Hennessy‘s Index: May 2014

Middle Class Angst

Hennessy's Index

Hennessy’s Index is a monthly listing of numbers, written by the CCPA's Trish Hennessy, about Canada and its place in the world. For other months, visit: http://policyalternatives.ca/index

  • 47

Percentage of Canadians who self-identify as middle class. That’s down from almost 70 per cent in 2002. [Source]

  • $1,600

The decline in median market household income between 2008 and 2011. In 2008 median market family was $49,300. [Source]

  • 5

Percentage increase in the market income of the richest 20 per cent of Canadian households in 2011 compared to 2006. [Source]

  • 6

Percentage drop in the market income of the poorest 20 per cent of Canadian households in 2011 compared to 2006. [Source]

  • 59

Percentage increase in the number of Canadians who were working for the minimum wage in 2012 compared to 2006. That’s a large increase and it doesn’t appear to be going down post-recession. [Source]

  • 32

Share of income gains from economic growth that Canada’s richest 1 per cent enjoyed between 1997 and 2007. [Source]

  • 3

Number of Canada’s big cities in which the bottom 90 per cent of Canadians make less in than they did in 1982. Vancouver’s bottom 90 per cent saw a drop in income of $4,300, Toronto’s lost $1,900 and Montreal’s lost $224. [Source]

  • 165

Percentage of Canadians’ household incomes that was taken up by household debt in 2012. That amount of household debt is worse than in the U.S. or U.K. [Source]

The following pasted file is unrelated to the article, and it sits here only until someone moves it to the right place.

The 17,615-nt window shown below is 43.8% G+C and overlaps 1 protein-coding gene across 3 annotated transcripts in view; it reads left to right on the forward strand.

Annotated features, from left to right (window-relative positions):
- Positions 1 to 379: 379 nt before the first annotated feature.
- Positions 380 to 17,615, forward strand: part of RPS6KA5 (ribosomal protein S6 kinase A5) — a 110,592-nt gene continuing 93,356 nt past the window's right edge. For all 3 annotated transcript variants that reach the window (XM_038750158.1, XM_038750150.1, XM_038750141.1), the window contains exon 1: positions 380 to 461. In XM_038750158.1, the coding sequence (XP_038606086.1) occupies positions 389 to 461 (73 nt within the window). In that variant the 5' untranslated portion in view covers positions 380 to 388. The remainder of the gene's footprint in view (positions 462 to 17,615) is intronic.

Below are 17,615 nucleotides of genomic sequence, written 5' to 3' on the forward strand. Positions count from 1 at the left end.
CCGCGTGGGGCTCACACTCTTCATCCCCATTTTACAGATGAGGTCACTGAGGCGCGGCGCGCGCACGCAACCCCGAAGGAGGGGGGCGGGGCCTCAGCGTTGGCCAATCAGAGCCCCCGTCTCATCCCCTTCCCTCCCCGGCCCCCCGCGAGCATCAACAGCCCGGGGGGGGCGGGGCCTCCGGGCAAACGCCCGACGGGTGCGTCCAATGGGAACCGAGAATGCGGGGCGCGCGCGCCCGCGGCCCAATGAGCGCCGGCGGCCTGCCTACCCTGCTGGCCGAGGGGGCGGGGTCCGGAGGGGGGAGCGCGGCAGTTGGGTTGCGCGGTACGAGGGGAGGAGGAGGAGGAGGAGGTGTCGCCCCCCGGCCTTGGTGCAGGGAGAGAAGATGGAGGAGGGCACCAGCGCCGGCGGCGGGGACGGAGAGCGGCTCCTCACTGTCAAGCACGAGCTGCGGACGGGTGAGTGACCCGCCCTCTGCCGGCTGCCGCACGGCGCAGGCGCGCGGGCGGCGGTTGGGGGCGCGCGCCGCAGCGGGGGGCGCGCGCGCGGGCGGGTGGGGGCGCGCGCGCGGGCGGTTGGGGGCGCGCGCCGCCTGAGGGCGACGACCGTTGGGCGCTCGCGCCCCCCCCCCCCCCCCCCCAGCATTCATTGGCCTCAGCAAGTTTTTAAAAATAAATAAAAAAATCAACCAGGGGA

• 105

Percentage of Canadians’ household income that was taken up by mortgage debt in 2012. That’s a big increase from 82 per cent in 2006. Canada’s mortgage debt is rising while Americans’ is dropping. [Source]

  • #1

Canada tops the list of countries with the worst (that is, highest) price-to-rent ratio ­­– an indicator some economists interpret as having an overvalued housing market. [Source]

  • 11 

Percentage of Canadians working in the private sector who are covered by a traditional (defined benefit) pension plan. That’s down considerably from 28.6 per cent in 1982, leaving far more Canadian workers without an adequate retirement cushion. [Source]

  • 53

Percentage of Canadians who think Canada is in some kind of recession. [Source]

Author(s): 
May 1, 2014
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